WASHINGTON (BP)—The U.S. Senate took the first and an apparently decisive step Wednesday (Nov. 16) toward codifying same-sex marriage into law with the aid of more than one-fifth of Republicans in the chamber.
Senators voted 62-37 to invoke cloture, as the procedural move is known, and thereby bring up for a final vote the Respect for Marriage Act (RMA). All 50 Democrats and 12 Republicans voted in favor of the motion, which needed 60 votes to succeed. The bill would repeal the 1996 Defense of Marriage Act (DOMA) and require federal and state recognition of same-sex marriages considered legal in the jurisdiction where they took place.
The Senate is expected to vote soon to approve passage of the RMA, which will require only a majority and will serve as a watershed, congressional redefinition of the institution of marriage if enacted.
The House of Representatives approved the RMA in July, when 47 GOP members joined all Democrats in a 267-157 vote. The Senate legislation, however, includes amendments to the House-approved bill that primarily attempt to address religious liberty concerns, though critics say they fall short. If senators pass the measure, another vote by the lower chamber would be required before it can go to the White House. President Biden is expected to sign it into law.
If enacted, the RMA would largely serve as the legislative version of the U.S. Supreme Court’s 2015 Obergefell v. Hodges decision that legalized gay marriage.
Despite amendments regarding religious freedom, the Southern Baptist Ethics & Religious Liberty Commission (ERLC) – as well as other defenders of the biblical view of marriage and conscience rights – has remained opposed to the RMA.
“It is disappointing to see a majority of our U.S. Senators vote in support of a bill that goes directly against God’s design for our most foundational institution — the family,” ERLC Policy Manager Hannah Daniel told Baptist Press. “The ERLC will continue to oppose the Respect for Marriage Act as it moves ahead and, if signed into law, will work to address the serious religious liberty ramifications from it.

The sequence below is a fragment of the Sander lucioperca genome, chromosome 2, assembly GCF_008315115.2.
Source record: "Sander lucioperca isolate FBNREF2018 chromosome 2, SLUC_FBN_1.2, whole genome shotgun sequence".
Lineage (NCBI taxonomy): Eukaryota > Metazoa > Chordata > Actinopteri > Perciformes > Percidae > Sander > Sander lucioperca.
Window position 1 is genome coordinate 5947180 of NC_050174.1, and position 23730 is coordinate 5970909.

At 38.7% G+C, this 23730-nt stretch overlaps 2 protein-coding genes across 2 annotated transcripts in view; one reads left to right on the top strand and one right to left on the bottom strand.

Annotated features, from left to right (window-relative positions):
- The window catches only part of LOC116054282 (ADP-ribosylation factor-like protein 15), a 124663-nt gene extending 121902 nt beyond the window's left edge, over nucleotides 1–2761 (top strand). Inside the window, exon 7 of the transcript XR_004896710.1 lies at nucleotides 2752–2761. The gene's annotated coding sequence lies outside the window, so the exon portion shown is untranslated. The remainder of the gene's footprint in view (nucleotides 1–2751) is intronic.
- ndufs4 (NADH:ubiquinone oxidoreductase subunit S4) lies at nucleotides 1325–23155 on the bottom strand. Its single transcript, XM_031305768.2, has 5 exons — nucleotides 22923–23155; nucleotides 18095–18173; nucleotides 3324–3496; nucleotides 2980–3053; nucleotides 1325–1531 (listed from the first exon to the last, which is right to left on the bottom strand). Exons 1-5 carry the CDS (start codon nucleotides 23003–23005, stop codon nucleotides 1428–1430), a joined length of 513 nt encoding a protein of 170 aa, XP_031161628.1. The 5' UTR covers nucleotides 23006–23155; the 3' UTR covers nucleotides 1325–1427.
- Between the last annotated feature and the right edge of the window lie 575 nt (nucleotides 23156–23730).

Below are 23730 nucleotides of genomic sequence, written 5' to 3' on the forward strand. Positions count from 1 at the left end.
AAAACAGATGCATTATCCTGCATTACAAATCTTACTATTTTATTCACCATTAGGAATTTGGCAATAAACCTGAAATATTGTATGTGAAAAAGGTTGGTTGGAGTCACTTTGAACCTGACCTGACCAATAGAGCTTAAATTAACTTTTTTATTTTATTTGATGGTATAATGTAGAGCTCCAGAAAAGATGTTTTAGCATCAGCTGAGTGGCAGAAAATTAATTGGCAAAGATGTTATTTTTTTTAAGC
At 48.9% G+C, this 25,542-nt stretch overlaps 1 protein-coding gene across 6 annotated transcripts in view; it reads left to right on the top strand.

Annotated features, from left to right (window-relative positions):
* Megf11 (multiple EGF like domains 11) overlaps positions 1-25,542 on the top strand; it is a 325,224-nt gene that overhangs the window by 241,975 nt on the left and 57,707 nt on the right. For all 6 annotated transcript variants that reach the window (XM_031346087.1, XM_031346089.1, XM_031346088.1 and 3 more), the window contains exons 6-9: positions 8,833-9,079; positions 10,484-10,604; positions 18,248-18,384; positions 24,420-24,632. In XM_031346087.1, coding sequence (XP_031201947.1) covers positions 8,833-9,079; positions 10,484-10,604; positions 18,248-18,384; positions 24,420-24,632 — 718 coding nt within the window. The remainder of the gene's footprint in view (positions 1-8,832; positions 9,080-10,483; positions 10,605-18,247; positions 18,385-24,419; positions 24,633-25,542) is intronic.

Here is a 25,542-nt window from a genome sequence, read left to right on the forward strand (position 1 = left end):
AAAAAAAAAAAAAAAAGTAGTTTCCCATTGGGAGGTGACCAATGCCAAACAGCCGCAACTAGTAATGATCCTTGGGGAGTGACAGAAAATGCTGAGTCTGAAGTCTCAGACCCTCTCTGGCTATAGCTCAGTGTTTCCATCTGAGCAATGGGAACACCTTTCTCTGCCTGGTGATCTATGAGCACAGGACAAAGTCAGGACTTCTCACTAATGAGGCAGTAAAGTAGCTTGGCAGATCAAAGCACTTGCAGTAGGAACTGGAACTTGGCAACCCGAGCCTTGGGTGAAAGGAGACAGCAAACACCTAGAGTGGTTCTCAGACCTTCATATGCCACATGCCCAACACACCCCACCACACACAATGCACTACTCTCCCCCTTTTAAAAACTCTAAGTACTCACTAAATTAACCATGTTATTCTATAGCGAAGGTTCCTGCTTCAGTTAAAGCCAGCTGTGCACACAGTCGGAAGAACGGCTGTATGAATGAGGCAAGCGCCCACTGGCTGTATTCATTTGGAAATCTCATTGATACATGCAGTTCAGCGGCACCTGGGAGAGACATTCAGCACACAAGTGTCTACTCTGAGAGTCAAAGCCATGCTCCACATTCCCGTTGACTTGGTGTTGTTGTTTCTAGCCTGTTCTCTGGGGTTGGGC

“In a time where Congress has no shortage of important concerns to tackle, our representatives should prioritize solutions for the pressing issues facing the American people rather than divisive bills that harm people of faith,” she said in written comments.
The amended bill still “does not provide adequate protections for religious liberty,” Daniel said in a post on the ERLC’s website Wednesday. “Through reiterating the protections that already exist in the law and using unhelpfully vague language, the amendment appears to offer people and institutions of faith more additional protection than it actually does.”
The Religious Freedom Institute said the Senate amendments “purport to protect religious freedom, but in fact do not.”
While same-sex marriage is the focus of consideration regarding the RMA, the bill’s language prohibits denial of the recognition of marriage between two people on the basis of their “sex, race, ethnicity, or national origin.” The U.S. Supreme Court invalidated state bans on interracial marriage in its 1967 Loving v. Virginia decision.
The Religious Freedom Institute protested what it described as the RMA’s juxtaposition of same-sex marriage and race. “In short, the RMA is discriminatory to its core,” the institute said in a three-page analysis of the proposal. Even with the amendments, the RMA’s premise remains – “namely that opposition to same-sex ‘marriage’ is akin to racism. That claim is not only false but profoundly disingenuous. There is no real or perceived threat to marriage based on race in any state in America.”